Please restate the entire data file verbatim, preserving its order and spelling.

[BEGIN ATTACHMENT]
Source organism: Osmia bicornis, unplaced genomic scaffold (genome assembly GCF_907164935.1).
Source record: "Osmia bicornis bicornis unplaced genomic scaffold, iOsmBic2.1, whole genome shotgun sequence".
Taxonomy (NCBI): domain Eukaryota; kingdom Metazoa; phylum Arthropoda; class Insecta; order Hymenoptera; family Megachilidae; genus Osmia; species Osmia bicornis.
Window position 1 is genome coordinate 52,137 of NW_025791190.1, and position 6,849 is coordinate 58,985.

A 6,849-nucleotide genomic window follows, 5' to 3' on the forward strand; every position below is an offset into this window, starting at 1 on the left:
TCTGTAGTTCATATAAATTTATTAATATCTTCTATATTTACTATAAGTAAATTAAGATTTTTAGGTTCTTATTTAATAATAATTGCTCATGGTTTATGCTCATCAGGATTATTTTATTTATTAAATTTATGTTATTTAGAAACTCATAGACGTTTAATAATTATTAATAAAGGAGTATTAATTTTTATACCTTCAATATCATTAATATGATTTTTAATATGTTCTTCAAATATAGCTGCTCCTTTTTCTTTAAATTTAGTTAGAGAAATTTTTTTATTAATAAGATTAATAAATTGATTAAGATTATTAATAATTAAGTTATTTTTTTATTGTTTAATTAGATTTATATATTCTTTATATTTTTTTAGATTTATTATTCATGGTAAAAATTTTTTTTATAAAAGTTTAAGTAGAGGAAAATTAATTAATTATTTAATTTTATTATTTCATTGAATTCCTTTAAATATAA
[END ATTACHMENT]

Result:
Source organism: Osmia bicornis, unplaced genomic scaffold (genome assembly GCF_907164935.1).
Source record: "Osmia bicornis bicornis unplaced genomic scaffold, iOsmBic2.1, whole genome shotgun sequence".
Taxonomy (NCBI): domain Eukaryota; kingdom Metazoa; phylum Arthropoda; class Insecta; order Hymenoptera; family Megachilidae; genus Osmia; species Osmia bicornis.
Window position 1 is genome coordinate 52,137 of NW_025791190.1, and position 6,849 is coordinate 58,985.

A 6,849-nucleotide genomic window follows, 5' to 3' on the forward strand; every position below is an offset into this window, starting at 1 on the left:
TCTGTAGTTCATATAAATTTATTAATATCTTCTATATTTACTATAAGTAAATTAAGATTTTTAGGTTCTTATTTAATAATAATTGCTCATGGTTTATGCTCATCAGGATTATTTTATTTATTAAATTTATGTTATTTAGAAACTCATAGACGTTTAATAATTATTAATAAAGGAGTATTAATTTTTATACCTTCAATATCATTAATATGATTTTTAATATGTTCTTCAAATATAGCTGCTCCTTTTTCTTTAAATTTAGTTAGAGAAATTTTTTTATTAATAAGATTAATAAATTGATTAAGATTATTAATAATTAAGTTATTTTTTTATTGTTTAATTAGATTTATATATTCTTTATATTTTTTTAGATTTATTATTCATGGTAAAAATTTTTTTTATAAAAGTTTAAGTAGAGGAAAATTAATTAATTATTTAATTTTATTATTTCATTGAATTCCTTTAAATATAA